Evan Meyerson is a Vice President with responsibility for assessing and structuring investments in high-value commercial litigation matters. Prior to joining Burford, he was a litigator at Paul, Weiss focusing on complex civil litigation, after beginning his career as an analyst at Bain Capital evaluating venture capital investment opportunities.
What opportunity did you see in the legal finance industry that influenced your move from BigLaw to Burford?
Simply put, meritorious commercial legal claims are commercial assets. The legal industry is one historically resistant to change, and I saw that law firms and clients alike were undervaluing and underutilizing these assets. Burford has been leading the charge in transforming how firms and corporate clients work together to value and monetize legal assets. Every deal I work on feels like a steppingstone towards optimizing the business of law. Joining Burford’s investment team gave me the opportunity to work at the forefront of a relatively new asset class experiencing supercharged growth, and I just couldn’t pass that up.
From your experience in BigLaw, is there a growing shift away from traditional hourly fees to flexible, contingency fee arrangements and, if so, what is the advantage in that?
There is no question that hourly fees remain a primary driver of BigLaw revenue, but there is also a growing emphasis on alternative fee arrangements. This is due, in part, to encouragement from clients and also the increased availability of legal finance. Alternative fee arrangements, such as contingency fees, more closely align the interests of law firms and their clients: The law firm is rewarded for achieving a successful outcome while the client can dramatically reduce its upfront costs.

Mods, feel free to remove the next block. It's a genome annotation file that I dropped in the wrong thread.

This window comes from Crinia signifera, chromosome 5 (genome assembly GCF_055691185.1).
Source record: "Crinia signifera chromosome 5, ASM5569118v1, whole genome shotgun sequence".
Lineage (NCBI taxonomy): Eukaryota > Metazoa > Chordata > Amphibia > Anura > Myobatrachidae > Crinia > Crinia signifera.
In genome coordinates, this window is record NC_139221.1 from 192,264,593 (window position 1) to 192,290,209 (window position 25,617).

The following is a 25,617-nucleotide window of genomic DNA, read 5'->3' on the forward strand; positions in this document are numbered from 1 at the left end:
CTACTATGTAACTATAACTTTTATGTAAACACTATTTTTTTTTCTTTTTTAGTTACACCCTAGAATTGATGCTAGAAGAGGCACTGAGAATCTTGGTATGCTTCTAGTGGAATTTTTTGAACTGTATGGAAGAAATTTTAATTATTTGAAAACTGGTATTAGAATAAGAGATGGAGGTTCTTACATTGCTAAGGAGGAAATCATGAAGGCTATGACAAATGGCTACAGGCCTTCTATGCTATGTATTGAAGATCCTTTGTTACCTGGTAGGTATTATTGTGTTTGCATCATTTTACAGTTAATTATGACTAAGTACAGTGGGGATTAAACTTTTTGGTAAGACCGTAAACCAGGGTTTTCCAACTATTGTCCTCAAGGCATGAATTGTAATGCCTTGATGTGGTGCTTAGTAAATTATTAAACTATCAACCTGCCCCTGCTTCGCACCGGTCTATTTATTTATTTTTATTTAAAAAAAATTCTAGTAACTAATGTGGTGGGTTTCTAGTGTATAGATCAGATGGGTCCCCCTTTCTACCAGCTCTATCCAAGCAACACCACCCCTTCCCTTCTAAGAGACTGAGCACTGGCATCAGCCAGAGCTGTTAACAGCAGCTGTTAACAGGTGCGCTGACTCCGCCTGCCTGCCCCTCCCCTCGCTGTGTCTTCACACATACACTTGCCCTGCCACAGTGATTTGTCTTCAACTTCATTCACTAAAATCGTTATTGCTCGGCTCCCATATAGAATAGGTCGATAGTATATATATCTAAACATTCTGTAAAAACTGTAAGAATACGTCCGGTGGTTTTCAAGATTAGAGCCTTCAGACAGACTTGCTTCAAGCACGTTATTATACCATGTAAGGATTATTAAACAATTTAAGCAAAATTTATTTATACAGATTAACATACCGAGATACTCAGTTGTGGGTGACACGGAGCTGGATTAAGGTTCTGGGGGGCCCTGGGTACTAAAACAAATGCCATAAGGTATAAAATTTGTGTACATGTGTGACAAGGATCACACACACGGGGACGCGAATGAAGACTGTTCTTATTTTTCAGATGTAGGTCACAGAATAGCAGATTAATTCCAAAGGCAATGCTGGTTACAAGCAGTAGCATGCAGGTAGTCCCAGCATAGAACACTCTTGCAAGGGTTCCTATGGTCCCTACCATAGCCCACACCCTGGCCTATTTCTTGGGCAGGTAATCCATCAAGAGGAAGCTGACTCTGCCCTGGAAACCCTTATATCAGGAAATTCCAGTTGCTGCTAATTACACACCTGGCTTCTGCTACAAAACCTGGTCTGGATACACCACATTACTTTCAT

Legal finance, for its part, can relieve the pressure clients are increasingly placing on law firms to reduce their hourly rates. Instead of waiting years to be paid for their efforts, firms can smooth out their revenue stream by working directly with a legal finance provider, reorienting legal engagements around successful outputs and not just hours billed.
What is the most important thing clients and firms seeking financing need to know about Burford’s due diligence process?
Burford’s diligence process is unique among its peers in at least two critical ways. First, we conduct our diligence in house. Burford's underwriting team is made up of litigators who worked at the best law firms in the world. This means that our counterparties receive an unvarnished analysis of their cases from a team with decades of top-tier litigation experience and the largest proprietary data set on financed case outcomes in the industry. You will hear from us directly when walking through the merits of a case, not from a third-party law firm to which a funder has farmed out diligence responsibilities.
Second, Burford offers its counterparties terms that we stand behind. There is an unfortunate tendency among other funders to rush out a term sheet to secure exclusivity on a deal before conducting meaningful diligence. Those funders then frequently seek to re-trade terms. Burford prides itself on conducting an efficient diligence process, responsive to the timing needs of our counterparties, that concludes in a term sheet not subject to a bait-and-switch.
What advantage does portfolio financing provide over financing a single, one-off case?
It’s important to note that Burford actively finances single case opportunities, including some of our largest investments in the last couple of years. However, there are certain advantages to using portfolio financing, namely reducing the cost of capital and establishing a repeatable process for future investments. Portfolio financing packages multiple cases under a single agreement. These cases are typically cross-collateralized with one another, meaning that if a case in the portfolio is a loss, Burford and the counterparty can recover their investment from the next winner. Burford’s return on its investment comes from results across the entire portfolio, reducing the binary risk of investing in a single case.
With a reduced risk of loss, the cost of capital can also be reduced. Moreover, a portfolio arrangement can reduce administrative burdens for the counterparty looking to finance future legal assets. A portfolio serves as a repeatable framework that eliminates the need to negotiate a new set of deal documents each time a new case is added to the mix. It becomes a matter of signing a one-page addendum to our existing deal, simplifying the process for both Burford and the counterparty.
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